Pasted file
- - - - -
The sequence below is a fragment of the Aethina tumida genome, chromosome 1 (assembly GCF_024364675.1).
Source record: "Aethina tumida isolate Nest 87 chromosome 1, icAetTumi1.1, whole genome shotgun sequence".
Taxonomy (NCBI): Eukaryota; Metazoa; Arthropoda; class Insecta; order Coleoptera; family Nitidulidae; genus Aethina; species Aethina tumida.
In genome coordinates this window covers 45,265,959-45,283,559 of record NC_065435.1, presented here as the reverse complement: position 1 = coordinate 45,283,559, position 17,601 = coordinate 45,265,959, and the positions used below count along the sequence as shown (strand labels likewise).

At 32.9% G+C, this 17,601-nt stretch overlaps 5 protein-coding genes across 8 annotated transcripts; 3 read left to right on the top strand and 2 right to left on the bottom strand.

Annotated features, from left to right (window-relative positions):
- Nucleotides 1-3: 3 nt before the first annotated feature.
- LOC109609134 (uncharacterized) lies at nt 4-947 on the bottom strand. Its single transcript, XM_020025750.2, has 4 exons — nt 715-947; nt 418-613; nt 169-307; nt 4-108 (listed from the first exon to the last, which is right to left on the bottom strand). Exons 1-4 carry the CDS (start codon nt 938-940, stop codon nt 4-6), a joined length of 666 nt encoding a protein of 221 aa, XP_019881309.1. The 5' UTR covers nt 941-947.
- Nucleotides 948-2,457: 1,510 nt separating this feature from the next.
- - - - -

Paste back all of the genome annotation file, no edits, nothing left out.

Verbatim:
The sequence below is a fragment of the Aethina tumida genome, chromosome 1 (assembly GCF_024364675.1).
Source record: "Aethina tumida isolate Nest 87 chromosome 1, icAetTumi1.1, whole genome shotgun sequence".
Taxonomy (NCBI): Eukaryota; Metazoa; Arthropoda; class Insecta; order Coleoptera; family Nitidulidae; genus Aethina; species Aethina tumida.
In genome coordinates this window covers 45,265,959-45,283,559 of record NC_065435.1, presented here as the reverse complement: position 1 = coordinate 45,283,559, position 17,601 = coordinate 45,265,959, and the positions used below count along the sequence as shown (strand labels likewise).

At 32.9% G+C, this 17,601-nt stretch overlaps 5 protein-coding genes across 8 annotated transcripts; 3 read left to right on the top strand and 2 right to left on the bottom strand.

Annotated features, from left to right (window-relative positions):
- Nucleotides 1-3: 3 nt before the first annotated feature.
- LOC109609134 (uncharacterized) lies at nt 4-947 on the bottom strand. Its single transcript, XM_020025750.2, has 4 exons — nt 715-947; nt 418-613; nt 169-307; nt 4-108 (listed from the first exon to the last, which is right to left on the bottom strand). Exons 1-4 carry the CDS (start codon nt 938-940, stop codon nt 4-6), a joined length of 666 nt encoding a protein of 221 aa, XP_019881309.1. The 5' UTR covers nt 941-947.
- Nucleotides 948-2,457: 1,510 nt separating this feature from the next.